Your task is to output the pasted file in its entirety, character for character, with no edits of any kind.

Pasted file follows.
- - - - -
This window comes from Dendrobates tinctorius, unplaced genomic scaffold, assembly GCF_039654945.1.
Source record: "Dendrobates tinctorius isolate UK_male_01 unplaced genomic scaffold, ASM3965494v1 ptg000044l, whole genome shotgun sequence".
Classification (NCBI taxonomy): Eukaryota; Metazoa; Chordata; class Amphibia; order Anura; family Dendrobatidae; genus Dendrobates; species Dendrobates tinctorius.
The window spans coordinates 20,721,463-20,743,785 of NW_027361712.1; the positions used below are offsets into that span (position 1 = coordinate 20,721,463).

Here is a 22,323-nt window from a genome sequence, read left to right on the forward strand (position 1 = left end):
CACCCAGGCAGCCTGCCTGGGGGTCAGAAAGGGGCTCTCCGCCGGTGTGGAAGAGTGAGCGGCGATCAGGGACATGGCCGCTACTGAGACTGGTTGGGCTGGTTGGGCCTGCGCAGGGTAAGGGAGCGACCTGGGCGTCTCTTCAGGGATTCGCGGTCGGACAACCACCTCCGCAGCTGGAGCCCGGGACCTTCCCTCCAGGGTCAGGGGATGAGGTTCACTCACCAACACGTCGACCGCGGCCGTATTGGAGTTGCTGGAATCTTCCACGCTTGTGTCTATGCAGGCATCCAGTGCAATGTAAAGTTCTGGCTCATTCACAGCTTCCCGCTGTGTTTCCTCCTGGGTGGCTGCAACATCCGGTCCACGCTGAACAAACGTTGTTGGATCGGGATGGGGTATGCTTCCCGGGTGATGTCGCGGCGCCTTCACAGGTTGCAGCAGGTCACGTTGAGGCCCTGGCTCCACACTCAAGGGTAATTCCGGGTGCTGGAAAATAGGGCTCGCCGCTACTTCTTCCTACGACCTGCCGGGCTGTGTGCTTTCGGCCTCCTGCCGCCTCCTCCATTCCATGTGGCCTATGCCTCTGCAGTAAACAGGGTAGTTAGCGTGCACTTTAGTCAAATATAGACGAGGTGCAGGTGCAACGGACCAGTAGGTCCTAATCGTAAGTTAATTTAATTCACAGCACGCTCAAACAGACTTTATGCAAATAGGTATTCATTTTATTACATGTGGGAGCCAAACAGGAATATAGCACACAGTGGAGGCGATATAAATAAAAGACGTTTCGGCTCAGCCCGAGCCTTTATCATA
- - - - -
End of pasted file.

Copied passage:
This window comes from Dendrobates tinctorius, unplaced genomic scaffold, assembly GCF_039654945.1.
Source record: "Dendrobates tinctorius isolate UK_male_01 unplaced genomic scaffold, ASM3965494v1 ptg000044l, whole genome shotgun sequence".
Classification (NCBI taxonomy): Eukaryota; Metazoa; Chordata; class Amphibia; order Anura; family Dendrobatidae; genus Dendrobates; species Dendrobates tinctorius.
The window spans coordinates 20,721,463-20,743,785 of NW_027361712.1; the positions used below are offsets into that span (position 1 = coordinate 20,721,463).

Here is a 22,323-nt window from a genome sequence, read left to right on the forward strand (position 1 = left end):
CACCCAGGCAGCCTGCCTGGGGGTCAGAAAGGGGCTCTCCGCCGGTGTGGAAGAGTGAGCGGCGATCAGGGACATGGCCGCTACTGAGACTGGTTGGGCTGGTTGGGCCTGCGCAGGGTAAGGGAGCGACCTGGGCGTCTCTTCAGGGATTCGCGGTCGGACAACCACCTCCGCAGCTGGAGCCCGGGACCTTCCCTCCAGGGTCAGGGGATGAGGTTCACTCACCAACACGTCGACCGCGGCCGTATTGGAGTTGCTGGAATCTTCCACGCTTGTGTCTATGCAGGCATCCAGTGCAATGTAAAGTTCTGGCTCATTCACAGCTTCCCGCTGTGTTTCCTCCTGGGTGGCTGCAACATCCGGTCCACGCTGAACAAACGTTGTTGGATCGGGATGGGGTATGCTTCCCGGGTGATGTCGCGGCGCCTTCACAGGTTGCAGCAGGTCACGTTGAGGCCCTGGCTCCACACTCAAGGGTAATTCCGGGTGCTGGAAAATAGGGCTCGCCGCTACTTCTTCCTACGACCTGCCGGGCTGTGTGCTTTCGGCCTCCTGCCGCCTCCTCCATTCCATGTGGCCTATGCCTCTGCAGTAAACAGGGTAGTTAGCGTGCACTTTAGTCAAATATAGACGAGGTGCAGGTGCAACGGACCAGTAGGTCCTAATCGTAAGTTAATTTAATTCACAGCACGCTCAAACAGACTTTATGCAAATAGGTATTCATTTTATTACATGTGGGAGCCAAACAGGAATATAGCACACAGTGGAGGCGATATAAATAAAAGACGTTTCGGCTCAGCCCGAGCCTTTATCATA